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« Thoughts week ending 11/10/06 | Main | Thanksgiving Wine »

November 17, 2006


molto e


I read that GR said he would ban a customer that took photos of the food. Did anyone care that you were snapping away?

Molto E


Because it was the first seating of the first night in the dining room, and I didn’t want to distract the staff from their jobs or from anyone’s dining, I shot without flash, so my couple of snaps were probably unnoticed, even by some at my table. But as always happens on special nights in special places, by the end of first service people were getting up and gathering around tables to pose and shooting each other with flashes. Occasion dining is what this place is all about and occasions for most the people of the world are marked by photography; only a very self-important, unsure, curmudgeon of a diner or restaurant owner would begrudge that.

All that being said, I read the article in which Chef Ramsay said this wasn’t a “pictures of food” place when it came out months ago, and I understood him to be saying he didn’t want his food on a pedestal, not that he hated people saving mementos of their time at his restaurant. No one works as hard at pleasing people as Chef Ramsay obviously does just to pull stunts as stupid as kicking people out for reveling in a good time. Ramsay seems to have an aura about him as a hard guy or something, I have heard he acts the fool on a couple of TV shows and grabbed himself press by kicking a reviewer out of a restaurant in London years ago or some such thing. Not being a guy who really cares about dining advice beyond the recommendations of some trusted compatriots, and having little more than contempt for prime time TV, I can’t speak to this reputation. I can say I ate the food of a journeyman chef, that obviously aspires and succeeds at the top level, and was served it by the most pleasant young woman who had traveled here from London with her chef after a long history with him, both of which speak to the opposite of a guy who finds it interesting to get upset by photography.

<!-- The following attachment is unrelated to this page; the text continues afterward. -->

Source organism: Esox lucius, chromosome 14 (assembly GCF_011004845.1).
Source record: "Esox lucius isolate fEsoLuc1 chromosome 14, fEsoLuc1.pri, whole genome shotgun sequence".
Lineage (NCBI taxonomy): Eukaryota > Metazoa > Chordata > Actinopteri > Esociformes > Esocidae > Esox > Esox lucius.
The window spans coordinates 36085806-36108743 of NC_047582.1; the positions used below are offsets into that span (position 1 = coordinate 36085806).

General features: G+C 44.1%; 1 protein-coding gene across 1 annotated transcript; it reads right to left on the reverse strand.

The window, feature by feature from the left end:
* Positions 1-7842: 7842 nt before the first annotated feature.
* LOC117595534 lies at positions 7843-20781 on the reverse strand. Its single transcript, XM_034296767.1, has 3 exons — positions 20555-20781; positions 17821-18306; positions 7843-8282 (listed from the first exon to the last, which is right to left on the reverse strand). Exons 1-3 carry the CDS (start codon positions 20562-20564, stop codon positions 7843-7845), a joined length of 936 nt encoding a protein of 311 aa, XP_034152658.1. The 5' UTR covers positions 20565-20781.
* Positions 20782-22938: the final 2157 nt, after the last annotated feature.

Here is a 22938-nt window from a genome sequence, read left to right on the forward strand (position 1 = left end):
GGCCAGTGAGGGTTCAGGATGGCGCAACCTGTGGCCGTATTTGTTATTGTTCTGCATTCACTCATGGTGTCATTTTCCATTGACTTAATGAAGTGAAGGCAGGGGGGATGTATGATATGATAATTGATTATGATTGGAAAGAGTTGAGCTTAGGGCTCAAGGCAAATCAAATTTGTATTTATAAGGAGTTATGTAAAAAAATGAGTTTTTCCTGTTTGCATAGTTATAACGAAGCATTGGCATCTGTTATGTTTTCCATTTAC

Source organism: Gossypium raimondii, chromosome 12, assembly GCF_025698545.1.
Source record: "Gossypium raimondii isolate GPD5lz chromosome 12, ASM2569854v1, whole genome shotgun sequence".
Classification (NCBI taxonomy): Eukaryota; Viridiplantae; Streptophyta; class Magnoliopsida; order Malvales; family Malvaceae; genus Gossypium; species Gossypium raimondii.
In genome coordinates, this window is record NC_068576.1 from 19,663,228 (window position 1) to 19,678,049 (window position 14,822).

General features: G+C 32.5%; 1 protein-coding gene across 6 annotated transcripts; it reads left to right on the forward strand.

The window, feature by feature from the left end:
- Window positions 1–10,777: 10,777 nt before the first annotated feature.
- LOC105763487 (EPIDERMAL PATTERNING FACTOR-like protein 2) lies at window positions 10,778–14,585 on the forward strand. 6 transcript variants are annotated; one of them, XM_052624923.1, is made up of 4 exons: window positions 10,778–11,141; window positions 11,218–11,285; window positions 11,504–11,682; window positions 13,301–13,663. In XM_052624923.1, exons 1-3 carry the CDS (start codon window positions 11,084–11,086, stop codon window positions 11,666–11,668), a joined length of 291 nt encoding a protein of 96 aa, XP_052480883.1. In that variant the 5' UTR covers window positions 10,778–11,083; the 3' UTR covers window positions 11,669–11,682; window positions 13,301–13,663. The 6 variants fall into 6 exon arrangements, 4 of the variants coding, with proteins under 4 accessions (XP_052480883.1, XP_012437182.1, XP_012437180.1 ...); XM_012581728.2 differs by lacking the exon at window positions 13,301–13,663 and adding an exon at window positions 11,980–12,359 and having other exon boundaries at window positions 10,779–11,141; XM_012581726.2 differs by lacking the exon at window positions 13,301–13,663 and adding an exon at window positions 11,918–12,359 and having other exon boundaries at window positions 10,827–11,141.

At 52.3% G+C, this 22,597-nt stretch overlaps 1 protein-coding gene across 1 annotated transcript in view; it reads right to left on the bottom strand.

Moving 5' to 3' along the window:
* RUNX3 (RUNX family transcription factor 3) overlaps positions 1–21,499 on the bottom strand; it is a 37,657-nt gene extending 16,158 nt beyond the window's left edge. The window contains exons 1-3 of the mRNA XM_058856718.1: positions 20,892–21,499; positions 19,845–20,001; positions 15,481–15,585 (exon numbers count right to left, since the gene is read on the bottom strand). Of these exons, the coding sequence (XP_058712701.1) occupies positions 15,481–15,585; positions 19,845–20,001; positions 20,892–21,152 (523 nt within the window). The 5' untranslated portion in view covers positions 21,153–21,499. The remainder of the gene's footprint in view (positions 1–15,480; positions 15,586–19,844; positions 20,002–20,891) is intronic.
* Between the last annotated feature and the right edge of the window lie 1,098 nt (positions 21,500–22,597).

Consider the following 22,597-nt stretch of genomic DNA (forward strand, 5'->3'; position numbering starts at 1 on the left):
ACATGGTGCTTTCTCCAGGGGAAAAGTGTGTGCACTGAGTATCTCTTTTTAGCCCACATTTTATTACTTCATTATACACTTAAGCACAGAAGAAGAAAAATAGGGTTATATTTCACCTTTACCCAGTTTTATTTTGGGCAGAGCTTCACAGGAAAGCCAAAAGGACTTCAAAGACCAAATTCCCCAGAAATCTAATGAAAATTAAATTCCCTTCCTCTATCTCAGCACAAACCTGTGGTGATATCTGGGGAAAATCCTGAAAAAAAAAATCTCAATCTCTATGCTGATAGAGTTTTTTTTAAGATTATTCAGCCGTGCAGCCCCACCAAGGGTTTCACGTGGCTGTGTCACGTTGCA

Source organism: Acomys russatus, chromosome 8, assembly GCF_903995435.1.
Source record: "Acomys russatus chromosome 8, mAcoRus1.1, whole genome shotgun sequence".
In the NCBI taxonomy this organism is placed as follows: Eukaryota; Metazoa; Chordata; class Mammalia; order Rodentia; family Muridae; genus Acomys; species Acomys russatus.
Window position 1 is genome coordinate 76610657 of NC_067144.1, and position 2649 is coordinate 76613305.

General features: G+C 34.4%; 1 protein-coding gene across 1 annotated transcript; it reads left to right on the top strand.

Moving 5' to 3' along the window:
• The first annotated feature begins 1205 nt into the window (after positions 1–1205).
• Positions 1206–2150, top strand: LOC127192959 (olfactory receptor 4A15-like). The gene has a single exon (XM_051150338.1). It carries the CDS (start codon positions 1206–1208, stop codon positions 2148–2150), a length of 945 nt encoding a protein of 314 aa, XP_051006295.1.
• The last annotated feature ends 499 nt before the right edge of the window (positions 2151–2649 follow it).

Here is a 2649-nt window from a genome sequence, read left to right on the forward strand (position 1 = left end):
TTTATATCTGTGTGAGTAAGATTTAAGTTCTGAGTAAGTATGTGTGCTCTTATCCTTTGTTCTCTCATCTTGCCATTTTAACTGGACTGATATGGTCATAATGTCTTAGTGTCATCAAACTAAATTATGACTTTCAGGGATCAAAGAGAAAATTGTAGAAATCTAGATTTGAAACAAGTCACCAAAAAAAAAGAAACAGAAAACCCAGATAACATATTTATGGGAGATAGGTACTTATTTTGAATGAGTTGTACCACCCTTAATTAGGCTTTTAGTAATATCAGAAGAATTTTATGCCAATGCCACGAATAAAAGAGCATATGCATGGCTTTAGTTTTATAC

Christie DeGama

A life changing moment for me was Gordon Ramsey at Claridges, London. I experienced three star gastronomy, but I utterly appreciate your comments on The London. I think the emphasis on quality of composite ingredients is typical Ramsey, and a fantastic nudge of what is to come from him stateside.


With regards to the Claridges post - of course what you didn't experience was 3 star gastronomy. For whatever reasons Michelin may have, it was 1 star and no more.

Which brings up a very major point. Ramsay has been unable to reproduce his 3 Michelin stars anywhere else - unlike Ducasse, of course, who seems to be able to do little else - despite training a number of talented people. Rather than transfer any of them to New York, he has sent the very capable - but on his own, entirely unproven - Neil Ferguson. He's young, skilled, and given how infrequently Ramsay will be in the restaurant, any day to day success will really be on his shoulders.

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